This year more people are expected to travel closer to home or by private transport as they try to negate any potential safety concerns from mass travel. China’s Ministry of Transport has said it is expecting over 51 million road trips to be made per day on the country’s vast motorway network, an increase of 1 to 3 percent year-on-year.
The increasing popularity of road trips and smaller group tours of 10 to 20 people is pushing this rise, with China’s Ministry of Culture and Tourism expecting more than 60 percent of holiday travel to be conducted via this form of tourism. The northern province Qinghai and autonomous regions Xinjiang and Inner Mongolia, as well as the southwestern areas of Tibet and Yunnan are all expected to make up the bulk of these journeys, as people pursue open spaces over overcrowded cities.
Safety still a concern
But while the numbers show tourism is will rebound significantly over the holiday, not everyone is as enthusiastic to jet off just yet. Ctrip’s figure of 600 million trips represent a fifth lower compared to those made last year with many people still choosing to stay at home or travel only within their own city.
Coronavirus, despite the situation in China, is still playing heavy on traveller’s minds, with a recent survey conducted by Chinese newspaper China Youth Daily finding over 40 percent of respondents would be staying at home over the current holiday because of fears of COVID.
Recent comments by Zhang Wenhong – who led Shanghai’s fight against the virus – that a second wave of coronavirus during winter is “inevitable”, as well as recently discovered asymptomatic cases in the port-city of Qingdao, and news that the world has reached the grime milestone of over 1,000,000 global COVID-related deaths, has highlighted a sense in China that the battle against COVID is far from over and that no one can yet relax.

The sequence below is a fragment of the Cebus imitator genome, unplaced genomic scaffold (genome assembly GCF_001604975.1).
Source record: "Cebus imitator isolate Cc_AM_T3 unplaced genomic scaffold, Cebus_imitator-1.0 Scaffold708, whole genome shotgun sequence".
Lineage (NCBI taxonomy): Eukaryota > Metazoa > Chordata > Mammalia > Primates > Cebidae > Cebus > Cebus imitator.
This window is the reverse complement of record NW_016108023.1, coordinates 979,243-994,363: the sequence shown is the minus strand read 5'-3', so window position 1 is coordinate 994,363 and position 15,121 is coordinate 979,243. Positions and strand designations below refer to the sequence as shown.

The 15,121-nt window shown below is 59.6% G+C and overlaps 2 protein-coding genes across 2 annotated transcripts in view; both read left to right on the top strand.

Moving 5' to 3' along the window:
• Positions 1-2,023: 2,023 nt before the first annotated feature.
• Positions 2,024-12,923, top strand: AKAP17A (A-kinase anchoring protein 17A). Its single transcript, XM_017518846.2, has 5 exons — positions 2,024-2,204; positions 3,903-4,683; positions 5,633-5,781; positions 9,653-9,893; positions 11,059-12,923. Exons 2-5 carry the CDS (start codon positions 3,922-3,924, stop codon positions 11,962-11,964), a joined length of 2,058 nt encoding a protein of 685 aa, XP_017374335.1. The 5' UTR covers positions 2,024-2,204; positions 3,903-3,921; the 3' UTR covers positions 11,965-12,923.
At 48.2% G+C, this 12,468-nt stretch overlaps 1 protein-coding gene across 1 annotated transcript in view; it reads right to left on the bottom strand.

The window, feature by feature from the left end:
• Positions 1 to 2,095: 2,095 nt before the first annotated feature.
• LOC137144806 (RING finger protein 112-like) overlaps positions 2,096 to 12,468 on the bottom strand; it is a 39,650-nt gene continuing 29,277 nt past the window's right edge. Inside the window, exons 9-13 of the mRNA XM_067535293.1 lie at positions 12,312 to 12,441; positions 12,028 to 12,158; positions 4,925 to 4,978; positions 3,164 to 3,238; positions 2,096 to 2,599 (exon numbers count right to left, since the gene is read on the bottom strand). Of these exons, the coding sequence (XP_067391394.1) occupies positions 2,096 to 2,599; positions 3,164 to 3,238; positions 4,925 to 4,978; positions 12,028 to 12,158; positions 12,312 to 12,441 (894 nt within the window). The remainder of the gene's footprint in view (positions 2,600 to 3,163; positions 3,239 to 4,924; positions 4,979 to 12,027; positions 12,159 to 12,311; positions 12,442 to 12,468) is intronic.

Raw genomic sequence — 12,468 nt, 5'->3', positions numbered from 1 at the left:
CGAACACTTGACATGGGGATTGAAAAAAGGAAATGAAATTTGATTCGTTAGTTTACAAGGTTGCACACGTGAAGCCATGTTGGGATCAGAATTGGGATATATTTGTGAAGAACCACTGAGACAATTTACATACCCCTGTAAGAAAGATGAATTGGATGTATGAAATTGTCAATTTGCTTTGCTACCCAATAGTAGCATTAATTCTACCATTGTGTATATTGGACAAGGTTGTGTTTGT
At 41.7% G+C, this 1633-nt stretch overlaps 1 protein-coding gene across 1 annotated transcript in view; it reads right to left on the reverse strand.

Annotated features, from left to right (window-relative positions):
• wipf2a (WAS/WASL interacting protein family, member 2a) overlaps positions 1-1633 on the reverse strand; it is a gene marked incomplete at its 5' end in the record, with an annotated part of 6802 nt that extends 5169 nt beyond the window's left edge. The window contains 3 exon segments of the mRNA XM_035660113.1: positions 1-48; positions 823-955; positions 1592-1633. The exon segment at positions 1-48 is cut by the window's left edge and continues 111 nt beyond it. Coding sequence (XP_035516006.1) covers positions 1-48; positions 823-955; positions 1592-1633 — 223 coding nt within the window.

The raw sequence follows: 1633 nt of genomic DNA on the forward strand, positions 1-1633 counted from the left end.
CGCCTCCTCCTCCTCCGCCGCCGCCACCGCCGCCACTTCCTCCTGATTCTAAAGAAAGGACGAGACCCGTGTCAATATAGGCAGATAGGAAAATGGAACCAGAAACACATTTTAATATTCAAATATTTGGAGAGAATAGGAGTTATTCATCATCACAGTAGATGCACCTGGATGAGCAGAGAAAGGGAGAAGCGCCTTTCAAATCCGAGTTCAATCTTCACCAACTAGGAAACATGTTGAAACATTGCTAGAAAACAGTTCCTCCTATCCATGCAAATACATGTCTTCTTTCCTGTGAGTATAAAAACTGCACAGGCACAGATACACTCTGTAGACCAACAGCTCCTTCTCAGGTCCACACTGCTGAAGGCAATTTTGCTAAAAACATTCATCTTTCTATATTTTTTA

It is a conundrum that local officials are currently trying desperately hard to tackle, having been given the unenvious task of increasing tourism while simultaneously keeping people safe. As such, policies made to promote tourism, such as free tickets, are also being met with counter restrictions.
Many universities have decided to sanction only a 3-day vacation for students in an attempt to dissuade them from traveling, while cultural and tourist sites have been capped at 75 percent capacity, with reservations required to numbers are kept within the limits. Cinema’s also continue to operate at limited capacity, while only 53 percent of China’s theatres have reopened since February.
The idea of travel may have come too soon for some tourists and local governments alike, but the very fact that they are in a position to choose where and what they do this holiday will be the envy of many outside the country, for whom serious travel and social restrictions have returned.
In this respect, whether staying at home with family or embarking on a far-flung adventure, this year’s “Golden Week” will be celebrated, not only for any up-scale in tourism, but as further proof of the country’s return to normality.